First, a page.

Control of the canal was vital for the Allies.  Troops, supplies and equipment from points further east (including Australia) moved through the canal on a regular basis.  The Turks knew this and, after the Gallipoli evacuation, transferred a large number of their forces to Palestine and the Sinai Desert in preparation for an attack on the canal and its capture.  Fearing this, many of the allied troops in Egypt were sent to the canal and a defensive posture was set up inland from its eastern bank.  The brigade remained at Serapeum throughout the month of February, constructing defensive works such as trenches and also sending out patrols further east to reconnoitre and search for water holes, so vital in desert areas.


On 2 March, while still at Serapeum, the brigade received notice that, as part of the newly formed 1 Anzac Division, it would be departing for the Western Front in about a fortnight’s time.  On the nineteenth, while preparing to depart, the brigade was honoured by a visit from the Prince of Wales and Lieutenant-General Birdwood (commander of the Anzac forces).  The brigadier wrote that they and their staff  rode through lines of the bde. and were given an ovation by the troops.’


The Prince of Wales (middle) and General Birdwood (background)  arriving at Serapeum.  (AWM H12957)


The brigade began moving out on 22 March, heading for Alexandria.  6 Battalion sailed from there on the twenty-seventh, bound for Marseilles.  When the men arrived there on 2 April, they entrained and travelled north to St. Omer.  While many later reports of arrivals noted that the troops were conveyed in cattle or horse wagons, it seems that the 1 Division first arrivals were conveyed in proper carriages, even if they were overcrowded.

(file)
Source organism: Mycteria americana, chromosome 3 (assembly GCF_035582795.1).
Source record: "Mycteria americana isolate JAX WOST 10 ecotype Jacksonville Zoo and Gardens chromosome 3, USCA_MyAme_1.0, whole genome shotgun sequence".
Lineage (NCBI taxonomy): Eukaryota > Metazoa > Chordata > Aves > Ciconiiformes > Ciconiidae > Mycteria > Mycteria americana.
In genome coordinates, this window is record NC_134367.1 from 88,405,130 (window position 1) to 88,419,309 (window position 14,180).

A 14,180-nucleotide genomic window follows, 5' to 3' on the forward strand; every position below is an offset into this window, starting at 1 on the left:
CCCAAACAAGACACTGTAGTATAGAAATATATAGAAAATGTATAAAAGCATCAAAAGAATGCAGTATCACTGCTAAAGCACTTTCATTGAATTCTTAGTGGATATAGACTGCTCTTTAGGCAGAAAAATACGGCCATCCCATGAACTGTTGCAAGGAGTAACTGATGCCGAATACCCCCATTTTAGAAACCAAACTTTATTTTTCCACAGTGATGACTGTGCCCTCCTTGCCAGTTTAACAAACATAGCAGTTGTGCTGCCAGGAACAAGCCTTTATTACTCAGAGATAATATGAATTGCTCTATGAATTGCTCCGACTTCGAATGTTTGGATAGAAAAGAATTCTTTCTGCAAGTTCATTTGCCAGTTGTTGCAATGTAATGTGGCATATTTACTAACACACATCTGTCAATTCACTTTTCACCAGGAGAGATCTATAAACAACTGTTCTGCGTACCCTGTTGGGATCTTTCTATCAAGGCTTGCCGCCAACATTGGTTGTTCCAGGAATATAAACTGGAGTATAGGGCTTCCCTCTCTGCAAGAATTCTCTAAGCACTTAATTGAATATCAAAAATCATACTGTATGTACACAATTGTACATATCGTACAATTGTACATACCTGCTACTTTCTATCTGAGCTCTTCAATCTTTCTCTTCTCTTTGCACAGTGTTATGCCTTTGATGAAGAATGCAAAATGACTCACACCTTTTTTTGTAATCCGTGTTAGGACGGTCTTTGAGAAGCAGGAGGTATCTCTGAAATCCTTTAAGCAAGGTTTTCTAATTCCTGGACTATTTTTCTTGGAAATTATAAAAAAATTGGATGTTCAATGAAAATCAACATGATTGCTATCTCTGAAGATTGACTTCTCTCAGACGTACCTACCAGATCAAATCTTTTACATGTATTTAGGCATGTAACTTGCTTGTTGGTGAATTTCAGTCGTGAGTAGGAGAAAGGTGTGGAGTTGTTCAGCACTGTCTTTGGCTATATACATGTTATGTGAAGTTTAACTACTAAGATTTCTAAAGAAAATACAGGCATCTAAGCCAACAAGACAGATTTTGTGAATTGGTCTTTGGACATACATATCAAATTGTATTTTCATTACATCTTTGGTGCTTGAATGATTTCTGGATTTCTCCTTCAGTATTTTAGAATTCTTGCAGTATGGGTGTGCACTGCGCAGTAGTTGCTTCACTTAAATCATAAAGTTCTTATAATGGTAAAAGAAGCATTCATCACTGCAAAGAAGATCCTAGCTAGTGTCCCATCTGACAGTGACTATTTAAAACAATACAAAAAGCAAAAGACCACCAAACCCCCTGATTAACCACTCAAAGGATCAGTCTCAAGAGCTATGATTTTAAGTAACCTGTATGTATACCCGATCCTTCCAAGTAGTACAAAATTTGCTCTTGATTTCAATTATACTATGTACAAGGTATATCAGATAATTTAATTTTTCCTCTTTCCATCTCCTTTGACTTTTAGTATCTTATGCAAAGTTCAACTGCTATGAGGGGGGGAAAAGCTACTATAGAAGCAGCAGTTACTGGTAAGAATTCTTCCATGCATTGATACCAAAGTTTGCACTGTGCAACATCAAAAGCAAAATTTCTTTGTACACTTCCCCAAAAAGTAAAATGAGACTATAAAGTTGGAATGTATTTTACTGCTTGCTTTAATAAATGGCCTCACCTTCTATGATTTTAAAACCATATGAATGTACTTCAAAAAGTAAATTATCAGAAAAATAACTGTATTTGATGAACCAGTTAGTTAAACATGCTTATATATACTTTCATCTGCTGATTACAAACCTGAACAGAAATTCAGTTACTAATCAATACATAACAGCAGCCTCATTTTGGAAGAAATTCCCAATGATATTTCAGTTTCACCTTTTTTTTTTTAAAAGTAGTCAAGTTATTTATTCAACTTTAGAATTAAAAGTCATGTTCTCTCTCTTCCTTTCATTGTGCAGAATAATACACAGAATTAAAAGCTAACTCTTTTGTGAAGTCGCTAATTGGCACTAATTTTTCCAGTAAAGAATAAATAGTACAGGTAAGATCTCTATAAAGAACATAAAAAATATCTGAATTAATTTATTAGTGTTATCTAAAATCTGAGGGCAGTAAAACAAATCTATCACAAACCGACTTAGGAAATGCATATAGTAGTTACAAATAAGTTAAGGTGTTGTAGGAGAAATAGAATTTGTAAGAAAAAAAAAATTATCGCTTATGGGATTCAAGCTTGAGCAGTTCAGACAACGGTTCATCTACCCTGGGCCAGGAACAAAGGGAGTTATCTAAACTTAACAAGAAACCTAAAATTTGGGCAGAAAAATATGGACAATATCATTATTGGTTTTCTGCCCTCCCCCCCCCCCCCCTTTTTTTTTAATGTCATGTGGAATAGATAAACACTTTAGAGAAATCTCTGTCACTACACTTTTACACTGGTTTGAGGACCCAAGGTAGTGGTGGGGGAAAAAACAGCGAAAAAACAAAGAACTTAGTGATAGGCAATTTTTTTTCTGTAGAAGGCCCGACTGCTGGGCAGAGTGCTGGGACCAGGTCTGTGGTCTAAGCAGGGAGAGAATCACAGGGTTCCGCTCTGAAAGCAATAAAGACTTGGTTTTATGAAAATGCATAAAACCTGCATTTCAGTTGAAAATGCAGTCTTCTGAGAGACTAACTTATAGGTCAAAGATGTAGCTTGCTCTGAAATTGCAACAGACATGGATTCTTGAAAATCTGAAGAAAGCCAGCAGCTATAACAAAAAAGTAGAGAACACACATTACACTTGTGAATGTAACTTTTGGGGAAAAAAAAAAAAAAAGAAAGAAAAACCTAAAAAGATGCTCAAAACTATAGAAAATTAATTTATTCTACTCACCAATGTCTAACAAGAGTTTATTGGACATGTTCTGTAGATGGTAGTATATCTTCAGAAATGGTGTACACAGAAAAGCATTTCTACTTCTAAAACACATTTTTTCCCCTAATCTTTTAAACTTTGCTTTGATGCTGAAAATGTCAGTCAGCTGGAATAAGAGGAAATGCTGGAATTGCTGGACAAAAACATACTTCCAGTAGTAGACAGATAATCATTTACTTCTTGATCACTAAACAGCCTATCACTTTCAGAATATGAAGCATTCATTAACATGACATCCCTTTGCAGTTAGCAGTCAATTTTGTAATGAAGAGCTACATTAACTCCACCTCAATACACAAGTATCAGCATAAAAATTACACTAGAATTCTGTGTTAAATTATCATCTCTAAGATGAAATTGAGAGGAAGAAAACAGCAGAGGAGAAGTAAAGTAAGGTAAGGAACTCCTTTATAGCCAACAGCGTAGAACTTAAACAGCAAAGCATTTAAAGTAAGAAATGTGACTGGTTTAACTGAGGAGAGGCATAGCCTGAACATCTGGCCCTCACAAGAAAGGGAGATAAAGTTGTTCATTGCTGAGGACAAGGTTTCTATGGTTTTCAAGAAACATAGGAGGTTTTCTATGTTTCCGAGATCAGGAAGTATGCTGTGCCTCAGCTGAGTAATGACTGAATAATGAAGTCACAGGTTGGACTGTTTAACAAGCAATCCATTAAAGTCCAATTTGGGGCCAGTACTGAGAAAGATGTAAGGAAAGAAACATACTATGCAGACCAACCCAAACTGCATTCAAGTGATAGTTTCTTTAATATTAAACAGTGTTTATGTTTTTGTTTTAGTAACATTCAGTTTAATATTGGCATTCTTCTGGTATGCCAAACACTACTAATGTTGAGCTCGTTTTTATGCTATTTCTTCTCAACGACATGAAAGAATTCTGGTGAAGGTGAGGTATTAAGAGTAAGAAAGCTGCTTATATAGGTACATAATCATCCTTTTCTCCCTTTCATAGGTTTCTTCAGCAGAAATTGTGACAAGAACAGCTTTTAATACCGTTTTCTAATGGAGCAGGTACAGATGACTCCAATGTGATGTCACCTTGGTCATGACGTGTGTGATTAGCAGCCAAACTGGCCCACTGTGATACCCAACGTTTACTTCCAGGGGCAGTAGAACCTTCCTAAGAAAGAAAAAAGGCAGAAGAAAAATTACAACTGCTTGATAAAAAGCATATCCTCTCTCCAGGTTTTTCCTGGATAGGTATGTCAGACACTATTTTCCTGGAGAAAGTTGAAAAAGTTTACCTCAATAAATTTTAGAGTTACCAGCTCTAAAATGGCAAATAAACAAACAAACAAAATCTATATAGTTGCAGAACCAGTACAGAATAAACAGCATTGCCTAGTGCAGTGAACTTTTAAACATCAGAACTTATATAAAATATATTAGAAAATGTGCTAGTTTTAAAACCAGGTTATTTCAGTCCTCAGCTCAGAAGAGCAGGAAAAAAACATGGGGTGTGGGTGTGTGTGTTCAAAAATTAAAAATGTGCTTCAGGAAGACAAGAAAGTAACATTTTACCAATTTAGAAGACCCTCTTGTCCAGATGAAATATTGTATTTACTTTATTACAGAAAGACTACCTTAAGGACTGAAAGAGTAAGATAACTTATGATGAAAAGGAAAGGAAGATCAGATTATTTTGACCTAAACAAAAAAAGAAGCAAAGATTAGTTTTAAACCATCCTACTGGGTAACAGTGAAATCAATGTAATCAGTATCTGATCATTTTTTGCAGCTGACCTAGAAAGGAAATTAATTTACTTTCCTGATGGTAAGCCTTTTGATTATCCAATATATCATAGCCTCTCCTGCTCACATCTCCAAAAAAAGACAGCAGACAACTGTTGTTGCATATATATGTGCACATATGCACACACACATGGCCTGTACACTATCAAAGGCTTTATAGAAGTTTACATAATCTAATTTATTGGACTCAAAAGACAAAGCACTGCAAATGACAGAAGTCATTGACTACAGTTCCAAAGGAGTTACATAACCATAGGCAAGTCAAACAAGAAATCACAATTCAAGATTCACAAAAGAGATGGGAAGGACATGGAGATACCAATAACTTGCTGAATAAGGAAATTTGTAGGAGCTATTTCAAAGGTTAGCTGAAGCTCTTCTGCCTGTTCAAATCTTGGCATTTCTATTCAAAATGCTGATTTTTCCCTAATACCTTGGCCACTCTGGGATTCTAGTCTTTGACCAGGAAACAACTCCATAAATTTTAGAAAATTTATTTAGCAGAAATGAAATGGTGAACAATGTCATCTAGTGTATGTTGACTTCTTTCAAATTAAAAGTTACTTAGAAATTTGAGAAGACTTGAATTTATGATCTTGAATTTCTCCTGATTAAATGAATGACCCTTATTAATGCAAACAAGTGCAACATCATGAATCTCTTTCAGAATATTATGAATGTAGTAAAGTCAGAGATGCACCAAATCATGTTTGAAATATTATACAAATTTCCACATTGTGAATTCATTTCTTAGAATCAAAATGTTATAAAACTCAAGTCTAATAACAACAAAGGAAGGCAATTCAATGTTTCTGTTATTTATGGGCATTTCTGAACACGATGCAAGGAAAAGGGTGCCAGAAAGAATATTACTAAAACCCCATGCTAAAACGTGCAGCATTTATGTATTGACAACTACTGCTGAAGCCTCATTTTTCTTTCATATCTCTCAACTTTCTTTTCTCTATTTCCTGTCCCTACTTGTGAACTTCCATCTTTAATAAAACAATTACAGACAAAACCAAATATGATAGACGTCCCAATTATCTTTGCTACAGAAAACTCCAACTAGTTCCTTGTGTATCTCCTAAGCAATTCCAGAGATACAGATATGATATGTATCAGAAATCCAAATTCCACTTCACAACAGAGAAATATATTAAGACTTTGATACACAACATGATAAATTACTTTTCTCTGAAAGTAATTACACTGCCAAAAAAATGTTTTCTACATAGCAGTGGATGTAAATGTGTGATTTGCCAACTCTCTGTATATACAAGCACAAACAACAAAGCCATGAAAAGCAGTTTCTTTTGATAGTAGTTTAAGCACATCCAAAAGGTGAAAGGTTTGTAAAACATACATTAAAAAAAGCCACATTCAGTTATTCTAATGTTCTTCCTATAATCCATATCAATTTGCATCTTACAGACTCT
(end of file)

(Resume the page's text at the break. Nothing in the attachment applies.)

The 972 men of 6 Battalion finally arrived at billets at Bailleul, about thirteen kilometres north-west of the town of Armentières. All of the Anzac troops were sent to that area upon arrival in France because it was a relatively quiet part of the Western Front – the so-called ‘nursery sector’.  It would give the unseasoned troops the chance to get used to the realities of modern industrial warfare on a massive scale without being placed in too much danger.   The men began training the next day and continued in this fashion until they moved to the small town of Fleurbaix, adjacent to the front line, on 19 April.  In the distance, across No Man’s Land between the opposing trenches and past the German lines, they would have been able to see parts of the enemy-held village of Fromelles – a place that was to become infamous in Australian military history exactly three months later.


But that wasn’t for 1 Division, however.  It stayed at Fleurbaix into May, in conflict with the Germans on the other side.  2 Brigade headquarters, for example, were shelled on the second and the unit suffered its first recorded death the next day.


Photo taken from Fleurbaix in 1915, looking across No Man’s Land in the direction of Fromelles.   

(AWM H15912N)


By the fifth, the brigade had lost eleven killed and thirty-six wounded.  The area may have been ‘relatively quiet’, but it was still quite deadly.


2 Brigade continued in action until the end of the month, its various battalions (four of them) rotating in and out of the front line on a fortnightly basis.  The men suffered bombardments from all kinds of shells, including ones filled with gas.  They were required to be on their toes at all times.